A Case of Champagne: A Study of Geographical Indications

Corporate Governance eJournal, Vol. 29, 1-31, 2013

Sydney Law School Research Paper No. 18/19

33 Pages Posted: 26 Sep 2019

See all articles by Tim Jay

Tim Jay

Independent

Madeline Taylor

The University of Sydney Law School

Date Written: April 13, 2018

Abstract

The term 'Method Champenois' connects champagne to its rich history, geographical location and image. Few words evoke luxury and good cheer as much as champagne. Behind the bubbles is an international trade rivalry between the EU and the US to control the lucrative champagne market. The battle lines concern champagne’s recognition as a 'geographical indication'; a type of intellectual property cited primarily in the Trade-Related Aspects of Intellectual Property Rights Agreement. The conflict is hotly contested. The EU claims the label champagne must only be used for sparkling wine produced in the Champagne region in France. The US counterclaims that champagne is a generic word describing the type of sparkling wine.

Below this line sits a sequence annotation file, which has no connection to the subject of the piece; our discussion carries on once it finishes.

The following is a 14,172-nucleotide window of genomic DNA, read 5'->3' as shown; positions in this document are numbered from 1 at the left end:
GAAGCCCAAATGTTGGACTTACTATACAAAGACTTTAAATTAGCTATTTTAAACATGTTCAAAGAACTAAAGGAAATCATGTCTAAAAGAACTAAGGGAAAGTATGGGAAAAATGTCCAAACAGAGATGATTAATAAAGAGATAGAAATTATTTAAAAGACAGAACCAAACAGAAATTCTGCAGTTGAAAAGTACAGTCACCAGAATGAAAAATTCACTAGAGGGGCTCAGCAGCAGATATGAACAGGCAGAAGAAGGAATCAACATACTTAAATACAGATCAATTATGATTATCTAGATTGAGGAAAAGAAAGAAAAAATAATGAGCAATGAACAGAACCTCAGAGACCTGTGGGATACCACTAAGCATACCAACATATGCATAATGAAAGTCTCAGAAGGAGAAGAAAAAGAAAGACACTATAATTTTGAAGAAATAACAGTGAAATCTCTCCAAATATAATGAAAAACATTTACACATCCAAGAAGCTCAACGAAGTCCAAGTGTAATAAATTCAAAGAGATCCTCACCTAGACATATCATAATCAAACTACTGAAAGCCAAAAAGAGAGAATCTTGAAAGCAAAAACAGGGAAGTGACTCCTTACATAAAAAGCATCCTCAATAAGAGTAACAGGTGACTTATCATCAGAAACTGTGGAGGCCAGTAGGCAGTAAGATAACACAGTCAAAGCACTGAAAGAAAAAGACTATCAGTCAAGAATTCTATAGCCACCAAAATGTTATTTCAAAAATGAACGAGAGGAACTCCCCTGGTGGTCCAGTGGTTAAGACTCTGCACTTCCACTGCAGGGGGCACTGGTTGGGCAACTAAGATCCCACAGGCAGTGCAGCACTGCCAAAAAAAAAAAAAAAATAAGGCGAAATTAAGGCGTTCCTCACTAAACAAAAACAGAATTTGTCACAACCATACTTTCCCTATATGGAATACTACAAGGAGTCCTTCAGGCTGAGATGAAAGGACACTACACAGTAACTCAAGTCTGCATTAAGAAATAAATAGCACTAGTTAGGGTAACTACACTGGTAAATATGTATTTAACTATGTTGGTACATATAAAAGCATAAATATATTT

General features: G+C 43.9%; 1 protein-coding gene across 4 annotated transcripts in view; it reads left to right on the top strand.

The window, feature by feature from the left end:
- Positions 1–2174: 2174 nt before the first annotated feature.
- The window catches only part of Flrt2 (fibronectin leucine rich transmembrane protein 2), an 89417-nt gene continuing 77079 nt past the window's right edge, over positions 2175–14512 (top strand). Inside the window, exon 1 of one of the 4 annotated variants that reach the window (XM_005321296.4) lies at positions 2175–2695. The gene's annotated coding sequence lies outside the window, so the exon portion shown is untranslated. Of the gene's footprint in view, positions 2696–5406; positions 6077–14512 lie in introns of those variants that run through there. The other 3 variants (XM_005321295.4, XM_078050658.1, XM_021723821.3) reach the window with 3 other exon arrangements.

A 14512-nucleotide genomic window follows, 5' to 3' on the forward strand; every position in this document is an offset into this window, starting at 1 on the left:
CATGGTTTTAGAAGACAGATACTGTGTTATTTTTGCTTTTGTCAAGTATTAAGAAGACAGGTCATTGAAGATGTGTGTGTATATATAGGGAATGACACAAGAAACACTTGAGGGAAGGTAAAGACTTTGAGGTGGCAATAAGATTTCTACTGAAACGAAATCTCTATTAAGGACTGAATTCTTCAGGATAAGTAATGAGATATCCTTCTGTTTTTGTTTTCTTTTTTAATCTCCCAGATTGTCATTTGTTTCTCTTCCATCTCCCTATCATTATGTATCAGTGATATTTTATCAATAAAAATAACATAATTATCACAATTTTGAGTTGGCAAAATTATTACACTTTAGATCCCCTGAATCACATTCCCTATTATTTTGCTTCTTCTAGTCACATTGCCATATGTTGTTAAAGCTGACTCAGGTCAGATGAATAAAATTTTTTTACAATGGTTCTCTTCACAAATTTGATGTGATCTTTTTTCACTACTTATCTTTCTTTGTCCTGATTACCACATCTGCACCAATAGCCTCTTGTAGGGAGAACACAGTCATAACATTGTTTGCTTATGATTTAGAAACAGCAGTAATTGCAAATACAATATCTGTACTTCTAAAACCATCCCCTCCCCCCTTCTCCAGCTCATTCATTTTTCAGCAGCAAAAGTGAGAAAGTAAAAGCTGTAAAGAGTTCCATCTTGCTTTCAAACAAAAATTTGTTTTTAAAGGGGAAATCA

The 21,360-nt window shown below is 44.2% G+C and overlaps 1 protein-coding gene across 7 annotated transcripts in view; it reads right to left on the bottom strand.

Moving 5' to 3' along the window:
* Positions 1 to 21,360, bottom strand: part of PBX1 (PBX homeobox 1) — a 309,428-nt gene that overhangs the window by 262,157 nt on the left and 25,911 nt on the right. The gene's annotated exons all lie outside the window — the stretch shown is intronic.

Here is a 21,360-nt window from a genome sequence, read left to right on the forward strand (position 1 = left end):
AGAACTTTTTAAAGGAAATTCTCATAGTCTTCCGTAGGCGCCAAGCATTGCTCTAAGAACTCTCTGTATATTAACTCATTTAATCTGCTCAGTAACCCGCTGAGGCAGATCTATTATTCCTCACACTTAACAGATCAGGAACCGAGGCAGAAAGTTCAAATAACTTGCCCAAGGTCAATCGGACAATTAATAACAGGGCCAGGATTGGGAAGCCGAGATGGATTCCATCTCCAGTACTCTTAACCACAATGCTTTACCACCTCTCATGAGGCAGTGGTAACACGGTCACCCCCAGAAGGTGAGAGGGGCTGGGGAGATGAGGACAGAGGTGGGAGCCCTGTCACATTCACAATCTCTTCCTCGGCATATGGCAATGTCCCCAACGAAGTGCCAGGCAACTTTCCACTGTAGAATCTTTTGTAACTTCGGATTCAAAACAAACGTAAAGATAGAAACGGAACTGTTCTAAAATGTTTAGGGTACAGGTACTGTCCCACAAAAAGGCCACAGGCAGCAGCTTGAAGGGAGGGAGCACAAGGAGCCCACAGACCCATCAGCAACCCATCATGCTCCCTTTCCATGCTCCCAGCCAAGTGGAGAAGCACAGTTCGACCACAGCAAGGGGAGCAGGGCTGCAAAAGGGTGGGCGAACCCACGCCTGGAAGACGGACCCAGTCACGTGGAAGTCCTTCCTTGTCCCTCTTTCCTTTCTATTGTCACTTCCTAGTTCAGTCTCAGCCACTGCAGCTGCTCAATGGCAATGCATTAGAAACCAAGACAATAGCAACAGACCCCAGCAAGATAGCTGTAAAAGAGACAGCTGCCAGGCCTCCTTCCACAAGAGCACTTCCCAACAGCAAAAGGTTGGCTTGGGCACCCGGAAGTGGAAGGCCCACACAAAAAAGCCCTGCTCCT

Keywords: Agricultural Law, Food Policy, Free Trade, Intellectual Property Law, Geographical Indications of Origin, method champenois, Food Security, socio-legal history

JEL Classification: K10, K30, Q18

Suggested Citation

Jay, Tim and Taylor, Madeline, A Case of Champagne: A Study of Geographical Indications (April 13, 2018). Corporate Governance eJournal, Vol. 29, 1-31, 2013, Sydney Law School Research Paper No. 18/19, Available at SSRN: https://ssrn.com/abstract=3161860

Tim Jay

Independent ( email )

Madeline Taylor (Contact Author)

The University of Sydney Law School ( email )

New Law Building, F10
The University of Sydney
Sydney, NSW 2006
Australia

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